Houston’s Super Bowl performance comes halfway through Kevin Macdonald’s riveting documentary “Whitney,” which opens in theatres this weekend. It sat, after all, at the midpoint of Houston’s career, after the release of her star-making first three albums, for Arista Records, under the aegis of Clive Davis; a year before her world-conquering cover of Dolly Parton’s “I Will Always Love You,” from “The Bodyguard”; and before the long, agonizing, drug-fuelled downfall that ended with her death, in 2012, in a bathtub at the Beverly Hilton. The film, which premièred at Cannes, is inevitably Everest-shaped, with an epic climb followed by an equally epic descent. It’s not the first posthumous documentary about Houston, but it goes startlingly deep, both in the damage it dredges up and in the context it gives to Houston’s achievements.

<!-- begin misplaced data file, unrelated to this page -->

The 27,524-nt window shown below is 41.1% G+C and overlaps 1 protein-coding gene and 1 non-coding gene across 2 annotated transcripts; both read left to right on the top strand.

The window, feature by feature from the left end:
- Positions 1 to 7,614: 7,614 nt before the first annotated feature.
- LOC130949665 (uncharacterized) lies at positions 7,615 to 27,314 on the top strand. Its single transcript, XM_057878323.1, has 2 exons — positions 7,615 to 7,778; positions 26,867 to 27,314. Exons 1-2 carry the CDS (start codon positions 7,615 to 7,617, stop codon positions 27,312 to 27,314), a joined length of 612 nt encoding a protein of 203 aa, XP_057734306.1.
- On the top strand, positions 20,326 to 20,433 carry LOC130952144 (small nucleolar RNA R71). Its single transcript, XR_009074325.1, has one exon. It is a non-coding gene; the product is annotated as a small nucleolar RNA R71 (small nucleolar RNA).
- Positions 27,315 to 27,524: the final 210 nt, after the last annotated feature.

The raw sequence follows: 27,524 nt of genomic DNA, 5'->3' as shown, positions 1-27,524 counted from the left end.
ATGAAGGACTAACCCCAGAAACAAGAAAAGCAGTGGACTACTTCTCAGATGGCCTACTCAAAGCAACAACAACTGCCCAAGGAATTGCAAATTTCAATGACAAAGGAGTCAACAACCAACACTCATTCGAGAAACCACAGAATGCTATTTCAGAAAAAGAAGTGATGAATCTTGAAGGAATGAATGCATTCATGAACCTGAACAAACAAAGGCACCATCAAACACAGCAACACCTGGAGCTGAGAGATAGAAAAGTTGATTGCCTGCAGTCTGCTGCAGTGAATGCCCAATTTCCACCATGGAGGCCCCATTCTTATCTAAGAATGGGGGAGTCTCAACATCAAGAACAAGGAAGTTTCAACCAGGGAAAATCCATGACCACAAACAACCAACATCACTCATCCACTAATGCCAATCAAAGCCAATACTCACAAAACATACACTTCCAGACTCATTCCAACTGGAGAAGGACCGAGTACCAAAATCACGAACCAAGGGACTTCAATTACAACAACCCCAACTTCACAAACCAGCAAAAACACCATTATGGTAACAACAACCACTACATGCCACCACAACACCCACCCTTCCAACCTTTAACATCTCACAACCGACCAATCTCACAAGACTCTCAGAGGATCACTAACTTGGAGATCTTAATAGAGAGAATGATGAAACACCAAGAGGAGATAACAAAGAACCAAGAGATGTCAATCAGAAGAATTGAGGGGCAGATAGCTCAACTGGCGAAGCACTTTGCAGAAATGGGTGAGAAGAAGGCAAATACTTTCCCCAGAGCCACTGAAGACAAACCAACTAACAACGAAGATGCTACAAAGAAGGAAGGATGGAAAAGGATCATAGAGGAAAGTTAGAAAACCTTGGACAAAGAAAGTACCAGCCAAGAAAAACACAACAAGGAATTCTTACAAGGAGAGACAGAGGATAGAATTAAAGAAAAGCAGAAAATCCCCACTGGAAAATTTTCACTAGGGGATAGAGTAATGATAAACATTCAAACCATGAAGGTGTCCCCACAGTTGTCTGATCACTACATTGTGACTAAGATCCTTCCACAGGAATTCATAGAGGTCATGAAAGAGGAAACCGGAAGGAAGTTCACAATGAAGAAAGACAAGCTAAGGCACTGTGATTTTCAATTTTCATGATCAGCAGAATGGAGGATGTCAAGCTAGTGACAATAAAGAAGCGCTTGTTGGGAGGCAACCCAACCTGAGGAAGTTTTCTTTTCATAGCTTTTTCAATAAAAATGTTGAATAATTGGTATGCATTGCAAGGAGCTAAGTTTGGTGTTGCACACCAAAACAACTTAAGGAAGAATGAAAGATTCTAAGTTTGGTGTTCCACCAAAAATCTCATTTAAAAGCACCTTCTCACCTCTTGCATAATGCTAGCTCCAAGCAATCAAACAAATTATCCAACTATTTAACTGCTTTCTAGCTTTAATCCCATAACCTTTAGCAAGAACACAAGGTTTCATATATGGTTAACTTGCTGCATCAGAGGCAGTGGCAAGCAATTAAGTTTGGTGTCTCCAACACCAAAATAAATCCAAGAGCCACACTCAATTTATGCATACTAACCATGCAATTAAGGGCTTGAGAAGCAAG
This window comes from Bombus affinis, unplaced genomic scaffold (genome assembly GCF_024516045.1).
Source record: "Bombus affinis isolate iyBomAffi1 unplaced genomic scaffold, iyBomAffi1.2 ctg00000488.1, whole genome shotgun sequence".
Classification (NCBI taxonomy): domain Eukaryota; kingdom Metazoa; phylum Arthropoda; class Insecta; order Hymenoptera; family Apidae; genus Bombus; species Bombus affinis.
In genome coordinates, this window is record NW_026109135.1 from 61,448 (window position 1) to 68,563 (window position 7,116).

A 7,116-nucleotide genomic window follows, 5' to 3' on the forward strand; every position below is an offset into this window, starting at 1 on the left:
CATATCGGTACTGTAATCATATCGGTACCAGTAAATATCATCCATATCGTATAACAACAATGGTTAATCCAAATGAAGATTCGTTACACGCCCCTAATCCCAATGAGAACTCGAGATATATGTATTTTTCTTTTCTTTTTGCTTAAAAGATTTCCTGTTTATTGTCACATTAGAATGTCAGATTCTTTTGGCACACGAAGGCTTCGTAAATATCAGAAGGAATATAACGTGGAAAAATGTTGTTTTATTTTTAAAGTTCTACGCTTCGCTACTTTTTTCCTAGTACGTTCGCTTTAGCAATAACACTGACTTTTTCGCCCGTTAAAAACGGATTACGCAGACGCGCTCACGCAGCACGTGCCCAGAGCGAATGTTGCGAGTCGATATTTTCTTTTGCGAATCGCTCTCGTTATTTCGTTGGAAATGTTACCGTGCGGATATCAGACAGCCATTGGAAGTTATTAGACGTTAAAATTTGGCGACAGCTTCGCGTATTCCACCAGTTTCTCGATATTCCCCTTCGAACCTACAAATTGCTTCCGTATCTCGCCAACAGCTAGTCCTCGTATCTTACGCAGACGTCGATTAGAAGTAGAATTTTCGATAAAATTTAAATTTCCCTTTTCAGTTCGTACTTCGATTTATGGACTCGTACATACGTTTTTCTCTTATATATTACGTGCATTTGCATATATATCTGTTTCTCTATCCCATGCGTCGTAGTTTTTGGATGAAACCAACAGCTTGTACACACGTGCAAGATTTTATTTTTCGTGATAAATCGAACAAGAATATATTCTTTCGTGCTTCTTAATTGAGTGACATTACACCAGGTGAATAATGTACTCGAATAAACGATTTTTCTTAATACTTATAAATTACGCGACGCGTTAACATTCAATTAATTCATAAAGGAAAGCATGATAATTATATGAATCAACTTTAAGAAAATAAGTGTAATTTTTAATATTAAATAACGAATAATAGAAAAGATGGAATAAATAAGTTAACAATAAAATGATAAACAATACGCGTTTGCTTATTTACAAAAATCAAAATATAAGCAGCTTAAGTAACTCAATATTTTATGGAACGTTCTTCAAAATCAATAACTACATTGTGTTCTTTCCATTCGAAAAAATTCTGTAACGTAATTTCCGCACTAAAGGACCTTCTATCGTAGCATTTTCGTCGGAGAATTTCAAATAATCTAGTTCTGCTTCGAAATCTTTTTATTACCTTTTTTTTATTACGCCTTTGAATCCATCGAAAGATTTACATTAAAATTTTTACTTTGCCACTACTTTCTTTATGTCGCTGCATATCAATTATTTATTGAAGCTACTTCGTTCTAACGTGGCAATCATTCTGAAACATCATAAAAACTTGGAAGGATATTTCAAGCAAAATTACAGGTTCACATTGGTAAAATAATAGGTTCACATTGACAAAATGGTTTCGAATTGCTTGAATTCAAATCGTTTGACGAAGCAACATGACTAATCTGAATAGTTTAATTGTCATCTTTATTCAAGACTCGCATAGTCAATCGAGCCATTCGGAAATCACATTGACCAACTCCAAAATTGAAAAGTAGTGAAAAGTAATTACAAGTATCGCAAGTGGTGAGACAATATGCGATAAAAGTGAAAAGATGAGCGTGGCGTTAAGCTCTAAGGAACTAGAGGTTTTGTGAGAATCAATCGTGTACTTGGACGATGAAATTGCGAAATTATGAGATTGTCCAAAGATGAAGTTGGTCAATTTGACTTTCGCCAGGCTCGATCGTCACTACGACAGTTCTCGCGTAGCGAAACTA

Once labelled “The Prom Queen of Soul,” by Time, Houston had a good-girl, princess image that made her endlessly palatable to mainstream pop but obscured, or perhaps exacerbated, her demons. The songs that made her famous—“The Greatest Love of All,” “I Wanna Dance With Somebody (Who Loves Me),” “One Moment in Time”—are danceable, hummable, and often saccharine; they tell you almost nothing about Houston, who, as the documentary vividly catalogues, had more than her share of secrets. Her relationship with Robyn Crawford, her best friend and assistant, appears to have been not only sexual but central, making Houston the subject of a turf war between Crawford and Bobby Brown, Houston’s husband of fifteen years. Through canny interviewing, Macdonald (the director of “Marley” and “The Last King of Scotland”) susses out salacious but persuasive claims about Houston’s alleged molestation as a childwas allegedly molested as a child. And then, of course, there was addiction, which brought Houston tabloid infamy and much worse. As one confidante recounts, Houston said that she took drugs because she liked them, but Macdonald traces how addiction might have grown out of even deeper problems, whether sexual repression, trauma, the costs of fame, or plain old loneliness.